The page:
Life in the Disbat

Komsomolskaya pravda’s Viktor Sokirko had an interesting article today about life in a disbat — a disciplinary battalion.  It features a rather idyllic video showing some of the inmate-soldiers’ daily activities.

Sokirko says only two disbats remain, and he was invited inside one to see a “prison in shoulderboards.”  The 28th Independent Disciplinary Battalion looks like other units with barracks, parade grounds, etc.  But it also has barbed wire, guard dogs, and a security company.

The acting commander says he has 162 men under guard, although he could accommodate 800.

Most are inside for “nonregulation relations” or dedovshchina.  There’s also theft, extortion, AWOL, and less often, desertion.

One Russian conscript from Abkhazia is serving 6 months for refusing to scrub the barrack floor.  He adopted the “law of the mountains,” and refused to do “women’s work.”  Another, a sergeant, got two years for rupturing the spleen of a soldier who cursed him for sending him to clean the latrine.

The acting commander says his charges aren’t beaten or thrown into pits, but simply forced to march in formation and live strictly according to regulations (including learning every line).  And there’s cleaning the barracks.

If they don’t toe the line, there’s the guardhouse, and no one wants to go there, so even the proud and independent Caucasians follow orders.  More than half the inmates — 96 — are North Caucasians.  The article claims only 2 percent of the Russian Army is drafted there, but half the men in the disbat are Caucasians.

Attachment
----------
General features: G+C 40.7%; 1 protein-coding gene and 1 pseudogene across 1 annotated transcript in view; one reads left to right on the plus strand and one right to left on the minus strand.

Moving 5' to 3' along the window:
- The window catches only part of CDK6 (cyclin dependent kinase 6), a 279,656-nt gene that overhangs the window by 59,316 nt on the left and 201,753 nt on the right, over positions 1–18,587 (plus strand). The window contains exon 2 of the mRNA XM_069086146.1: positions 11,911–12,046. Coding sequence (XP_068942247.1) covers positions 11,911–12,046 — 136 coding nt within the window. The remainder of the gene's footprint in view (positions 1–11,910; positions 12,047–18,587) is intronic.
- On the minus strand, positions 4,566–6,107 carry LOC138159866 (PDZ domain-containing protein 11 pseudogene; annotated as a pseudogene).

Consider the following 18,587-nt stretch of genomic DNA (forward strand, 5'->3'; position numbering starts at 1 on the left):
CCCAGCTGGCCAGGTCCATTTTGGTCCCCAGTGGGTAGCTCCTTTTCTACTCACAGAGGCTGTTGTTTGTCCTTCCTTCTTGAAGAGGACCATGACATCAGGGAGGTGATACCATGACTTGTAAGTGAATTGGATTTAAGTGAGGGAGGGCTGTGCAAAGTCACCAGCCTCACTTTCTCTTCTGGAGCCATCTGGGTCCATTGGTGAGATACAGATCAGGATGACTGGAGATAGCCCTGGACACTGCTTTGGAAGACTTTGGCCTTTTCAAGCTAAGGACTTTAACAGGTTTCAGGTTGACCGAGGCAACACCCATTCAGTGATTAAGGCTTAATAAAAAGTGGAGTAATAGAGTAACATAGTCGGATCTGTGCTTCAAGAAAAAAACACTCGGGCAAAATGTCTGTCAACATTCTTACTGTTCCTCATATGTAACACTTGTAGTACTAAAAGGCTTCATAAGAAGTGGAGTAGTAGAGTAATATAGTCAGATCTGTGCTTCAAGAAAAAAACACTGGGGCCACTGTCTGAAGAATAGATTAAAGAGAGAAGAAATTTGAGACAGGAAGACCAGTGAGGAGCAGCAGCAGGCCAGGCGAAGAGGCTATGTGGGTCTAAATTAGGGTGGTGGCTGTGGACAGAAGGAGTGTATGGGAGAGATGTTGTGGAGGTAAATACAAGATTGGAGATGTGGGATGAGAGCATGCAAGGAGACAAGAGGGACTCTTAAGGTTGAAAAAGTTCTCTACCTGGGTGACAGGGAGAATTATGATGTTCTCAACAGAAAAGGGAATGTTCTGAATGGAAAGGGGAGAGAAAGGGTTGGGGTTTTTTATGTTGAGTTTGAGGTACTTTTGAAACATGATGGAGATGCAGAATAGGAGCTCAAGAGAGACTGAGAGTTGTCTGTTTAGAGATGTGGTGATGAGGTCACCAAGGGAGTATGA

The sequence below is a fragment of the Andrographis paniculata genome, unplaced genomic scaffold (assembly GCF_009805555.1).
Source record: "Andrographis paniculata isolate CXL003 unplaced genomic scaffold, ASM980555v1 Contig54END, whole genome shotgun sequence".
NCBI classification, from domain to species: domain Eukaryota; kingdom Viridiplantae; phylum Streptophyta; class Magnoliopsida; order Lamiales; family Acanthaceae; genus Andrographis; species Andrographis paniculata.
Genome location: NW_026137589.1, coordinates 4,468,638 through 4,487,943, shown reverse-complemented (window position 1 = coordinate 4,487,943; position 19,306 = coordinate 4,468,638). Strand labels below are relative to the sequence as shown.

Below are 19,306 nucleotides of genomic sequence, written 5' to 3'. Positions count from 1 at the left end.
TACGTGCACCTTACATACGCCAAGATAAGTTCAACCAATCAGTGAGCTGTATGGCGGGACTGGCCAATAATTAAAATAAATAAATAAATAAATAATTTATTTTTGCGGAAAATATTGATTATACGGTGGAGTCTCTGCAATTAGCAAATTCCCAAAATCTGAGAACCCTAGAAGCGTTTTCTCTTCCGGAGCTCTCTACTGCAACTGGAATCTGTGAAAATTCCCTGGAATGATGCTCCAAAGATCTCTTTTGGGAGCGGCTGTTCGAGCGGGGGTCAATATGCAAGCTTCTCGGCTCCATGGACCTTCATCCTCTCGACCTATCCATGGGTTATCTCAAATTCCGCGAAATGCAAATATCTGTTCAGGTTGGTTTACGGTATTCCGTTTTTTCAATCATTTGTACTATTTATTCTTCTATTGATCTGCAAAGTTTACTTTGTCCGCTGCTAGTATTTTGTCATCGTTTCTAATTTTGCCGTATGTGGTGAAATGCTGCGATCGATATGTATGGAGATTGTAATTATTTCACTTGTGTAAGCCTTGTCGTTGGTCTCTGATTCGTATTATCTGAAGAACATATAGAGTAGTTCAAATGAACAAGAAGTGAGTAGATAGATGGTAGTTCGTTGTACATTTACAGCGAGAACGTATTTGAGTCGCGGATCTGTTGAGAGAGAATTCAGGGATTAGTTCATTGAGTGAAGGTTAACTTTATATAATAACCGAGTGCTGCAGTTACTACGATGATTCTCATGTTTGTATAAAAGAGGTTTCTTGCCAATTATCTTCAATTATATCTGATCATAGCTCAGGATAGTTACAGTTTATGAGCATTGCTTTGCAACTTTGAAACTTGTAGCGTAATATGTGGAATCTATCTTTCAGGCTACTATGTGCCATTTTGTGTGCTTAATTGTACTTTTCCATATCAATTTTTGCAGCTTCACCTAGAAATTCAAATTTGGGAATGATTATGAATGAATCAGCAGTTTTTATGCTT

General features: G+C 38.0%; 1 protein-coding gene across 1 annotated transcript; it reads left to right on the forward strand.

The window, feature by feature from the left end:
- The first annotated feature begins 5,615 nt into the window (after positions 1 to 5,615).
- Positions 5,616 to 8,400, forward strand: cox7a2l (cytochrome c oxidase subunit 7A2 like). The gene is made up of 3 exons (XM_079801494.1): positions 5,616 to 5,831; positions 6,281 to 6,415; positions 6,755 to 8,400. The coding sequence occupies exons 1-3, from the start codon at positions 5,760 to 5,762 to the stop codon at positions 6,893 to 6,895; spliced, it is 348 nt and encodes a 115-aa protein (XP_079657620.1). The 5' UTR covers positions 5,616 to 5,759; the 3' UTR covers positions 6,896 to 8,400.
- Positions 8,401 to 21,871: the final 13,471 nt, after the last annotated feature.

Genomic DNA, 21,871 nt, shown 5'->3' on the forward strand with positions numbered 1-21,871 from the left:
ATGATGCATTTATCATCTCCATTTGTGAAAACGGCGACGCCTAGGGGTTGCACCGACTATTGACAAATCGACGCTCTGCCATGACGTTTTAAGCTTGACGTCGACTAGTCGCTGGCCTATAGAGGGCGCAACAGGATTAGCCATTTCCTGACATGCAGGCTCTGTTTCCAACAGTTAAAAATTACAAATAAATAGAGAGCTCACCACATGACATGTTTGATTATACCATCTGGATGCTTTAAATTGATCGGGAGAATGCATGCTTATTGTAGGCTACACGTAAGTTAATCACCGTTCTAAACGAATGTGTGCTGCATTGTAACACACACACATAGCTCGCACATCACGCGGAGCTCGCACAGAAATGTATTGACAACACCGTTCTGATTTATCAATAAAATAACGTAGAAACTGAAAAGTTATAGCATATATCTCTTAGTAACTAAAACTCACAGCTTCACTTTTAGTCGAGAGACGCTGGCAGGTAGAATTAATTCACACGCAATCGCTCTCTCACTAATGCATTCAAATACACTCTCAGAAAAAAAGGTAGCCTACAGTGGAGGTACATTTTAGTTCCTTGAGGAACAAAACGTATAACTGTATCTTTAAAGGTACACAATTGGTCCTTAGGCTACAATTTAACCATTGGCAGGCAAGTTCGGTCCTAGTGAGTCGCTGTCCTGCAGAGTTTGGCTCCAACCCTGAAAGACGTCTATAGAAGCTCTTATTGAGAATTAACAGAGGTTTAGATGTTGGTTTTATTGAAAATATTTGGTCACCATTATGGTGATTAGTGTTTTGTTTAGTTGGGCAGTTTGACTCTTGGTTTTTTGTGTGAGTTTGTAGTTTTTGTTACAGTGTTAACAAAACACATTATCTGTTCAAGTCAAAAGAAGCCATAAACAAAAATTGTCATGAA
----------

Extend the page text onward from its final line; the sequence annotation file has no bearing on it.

The commander says there’s no special treatment in the disbat:

“Here everyone scrubs the toilets, and eats lard.  The friendship of peoples in miniature.”

Inmates don’t get a permanent record from time in the disbat, and the command claims only 5 percent of its former inmates become criminals subsequently.

Interestingly, Rossiyskaya gazeta wrote about the disbat in 2009.  It said there were still 5 disbats with about 1,200 inmates in all.  It noted, while they don’t get a record, their disbat time doesn’t count, and they still have to complete their conscription term.  RG said 40 percent were serving time for AWOL, about the same for dedovshchina, and the rest for other crimes.

Sergey Ivanov had proposed the guardhouse as a replacement for the disbat.  Disciplinary cases would go to the guardhouse, and any soldier committing a crime not covered in the regs would be handled in civil court and prisons.  But Anatoliy Serdyukov didn’t support the plan to build and rebuild guardhouses.  Of course, he also claimed the disbat provided a better chance to get a guy back on track.

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